Fast Dense Gcds

A modification of the Collins/Brown modular gcd algorithm has been programmed and made available (Maple V.5 format library: here on the web. This page demonstrates the usage and efficiency of this algorithm.

First to load the new function you need to unpack the library, and be sure the path is in your libname, then type:

> readlib(DGCD):

The usage of DGCD is identical to that of gcd (i.e. the additional arguments for the cofactors, etc.)

Now for the comparison, we choose two dense degree 20 polynomials in 2 variables as cofactors with a degree 20 gcd (usually the worst case):

> a:=randpoly([x,y],degree=20,dense):

> b:=randpoly([x,y],degree=20,dense):

> g:=randpoly([x,y],degree=20,dense):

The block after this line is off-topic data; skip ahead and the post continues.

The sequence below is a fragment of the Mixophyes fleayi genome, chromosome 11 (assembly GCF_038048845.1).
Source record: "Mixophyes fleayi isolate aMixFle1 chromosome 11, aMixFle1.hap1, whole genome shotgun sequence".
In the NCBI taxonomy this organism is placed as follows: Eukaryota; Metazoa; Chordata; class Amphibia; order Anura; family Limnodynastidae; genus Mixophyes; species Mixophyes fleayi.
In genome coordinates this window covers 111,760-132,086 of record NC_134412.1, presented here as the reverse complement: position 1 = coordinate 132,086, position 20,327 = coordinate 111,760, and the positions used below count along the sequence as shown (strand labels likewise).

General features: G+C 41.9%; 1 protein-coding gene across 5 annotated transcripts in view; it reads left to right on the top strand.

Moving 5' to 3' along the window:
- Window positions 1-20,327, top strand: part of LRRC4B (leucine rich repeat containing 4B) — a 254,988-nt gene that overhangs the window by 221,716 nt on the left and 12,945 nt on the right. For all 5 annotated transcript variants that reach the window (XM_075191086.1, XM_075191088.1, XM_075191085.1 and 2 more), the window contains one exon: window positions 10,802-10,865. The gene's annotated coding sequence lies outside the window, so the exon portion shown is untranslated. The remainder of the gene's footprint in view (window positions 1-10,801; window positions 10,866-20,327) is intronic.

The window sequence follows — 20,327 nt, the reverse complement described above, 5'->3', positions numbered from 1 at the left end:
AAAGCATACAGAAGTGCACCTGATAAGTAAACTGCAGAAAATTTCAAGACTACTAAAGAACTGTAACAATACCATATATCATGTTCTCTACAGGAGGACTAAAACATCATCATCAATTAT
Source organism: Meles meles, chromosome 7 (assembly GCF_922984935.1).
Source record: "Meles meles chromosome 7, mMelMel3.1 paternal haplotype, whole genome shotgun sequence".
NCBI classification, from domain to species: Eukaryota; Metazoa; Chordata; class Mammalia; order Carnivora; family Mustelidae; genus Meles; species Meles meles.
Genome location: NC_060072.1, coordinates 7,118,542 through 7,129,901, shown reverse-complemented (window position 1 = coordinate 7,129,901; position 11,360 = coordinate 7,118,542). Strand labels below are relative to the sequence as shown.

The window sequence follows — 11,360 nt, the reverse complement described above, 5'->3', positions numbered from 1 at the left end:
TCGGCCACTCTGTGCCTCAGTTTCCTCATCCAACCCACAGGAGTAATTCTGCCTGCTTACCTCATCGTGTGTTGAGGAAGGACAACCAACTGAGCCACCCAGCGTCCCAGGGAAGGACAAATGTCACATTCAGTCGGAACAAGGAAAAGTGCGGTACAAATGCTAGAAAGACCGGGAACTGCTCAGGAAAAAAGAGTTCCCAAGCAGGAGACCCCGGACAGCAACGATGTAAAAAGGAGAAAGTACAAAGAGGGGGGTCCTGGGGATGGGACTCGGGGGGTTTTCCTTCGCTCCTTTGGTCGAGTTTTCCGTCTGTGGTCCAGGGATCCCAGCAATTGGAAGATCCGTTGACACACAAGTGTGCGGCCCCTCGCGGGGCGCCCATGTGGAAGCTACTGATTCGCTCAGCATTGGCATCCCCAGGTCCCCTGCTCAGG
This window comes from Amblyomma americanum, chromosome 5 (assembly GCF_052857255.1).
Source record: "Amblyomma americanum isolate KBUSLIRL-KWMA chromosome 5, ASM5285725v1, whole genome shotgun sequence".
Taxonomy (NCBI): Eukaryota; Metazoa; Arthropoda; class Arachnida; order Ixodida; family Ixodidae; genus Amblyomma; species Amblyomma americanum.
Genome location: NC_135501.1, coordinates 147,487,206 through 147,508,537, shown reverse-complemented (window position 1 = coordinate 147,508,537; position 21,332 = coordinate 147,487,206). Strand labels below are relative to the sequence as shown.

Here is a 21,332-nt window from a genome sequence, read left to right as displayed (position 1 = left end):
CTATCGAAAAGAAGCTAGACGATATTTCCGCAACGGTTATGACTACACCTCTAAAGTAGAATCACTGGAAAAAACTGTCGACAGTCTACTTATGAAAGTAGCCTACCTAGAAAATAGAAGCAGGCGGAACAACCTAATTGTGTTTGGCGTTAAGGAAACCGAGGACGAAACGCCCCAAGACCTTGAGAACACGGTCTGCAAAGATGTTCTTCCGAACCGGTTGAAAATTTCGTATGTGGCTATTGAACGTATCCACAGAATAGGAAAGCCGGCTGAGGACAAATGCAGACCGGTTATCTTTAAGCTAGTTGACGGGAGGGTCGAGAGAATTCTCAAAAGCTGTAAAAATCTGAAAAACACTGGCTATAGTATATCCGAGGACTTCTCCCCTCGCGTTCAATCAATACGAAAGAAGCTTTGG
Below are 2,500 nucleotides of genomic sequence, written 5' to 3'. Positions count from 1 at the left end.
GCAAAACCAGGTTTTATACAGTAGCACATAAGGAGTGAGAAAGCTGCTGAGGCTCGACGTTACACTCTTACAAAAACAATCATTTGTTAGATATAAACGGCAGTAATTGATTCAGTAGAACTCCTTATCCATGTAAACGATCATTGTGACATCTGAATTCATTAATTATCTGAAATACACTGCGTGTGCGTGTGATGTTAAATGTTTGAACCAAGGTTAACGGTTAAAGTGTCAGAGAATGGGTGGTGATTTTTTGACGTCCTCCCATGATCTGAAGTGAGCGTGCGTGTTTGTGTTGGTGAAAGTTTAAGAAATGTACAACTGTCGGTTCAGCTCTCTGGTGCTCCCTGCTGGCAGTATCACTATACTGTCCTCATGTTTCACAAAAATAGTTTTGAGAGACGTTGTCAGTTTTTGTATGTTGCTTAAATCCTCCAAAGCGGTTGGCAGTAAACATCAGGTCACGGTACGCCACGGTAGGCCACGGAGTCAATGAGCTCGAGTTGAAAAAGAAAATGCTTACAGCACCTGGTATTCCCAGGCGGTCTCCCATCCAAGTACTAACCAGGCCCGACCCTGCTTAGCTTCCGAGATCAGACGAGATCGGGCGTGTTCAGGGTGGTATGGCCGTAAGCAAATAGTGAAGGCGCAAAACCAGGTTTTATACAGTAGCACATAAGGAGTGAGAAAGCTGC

> A:=expand(a*g): B:=expand(b*g):

> t:=time(): g1:=DGCD(A,B): time()-t;


> t:=time(): g2:=gcd(A,B): time()-t;


So not much difference. Try three variables, degree 10:

> a:=randpoly([x,y,z],degree=10,dense):

> b:=randpoly([x,y,z],degree=10,dense):

> g:=randpoly([x,y,z],degree=10,dense):

> A:=expand(a*g): B:=expand(b*g):

> t:=time(): g1:=DGCD(A,B): time()-t;


> t:=time(): g2:=gcd(A,B): time()-t;


Improvement is much more noticeable here.

In general the new algorithm will out perform the old whenever the inputs are dense in the input variables.

Coming Soon

A more general fast gcd algorithm is in progress that will improve both dense and sparse gcd computation.

Last updated May-17-99.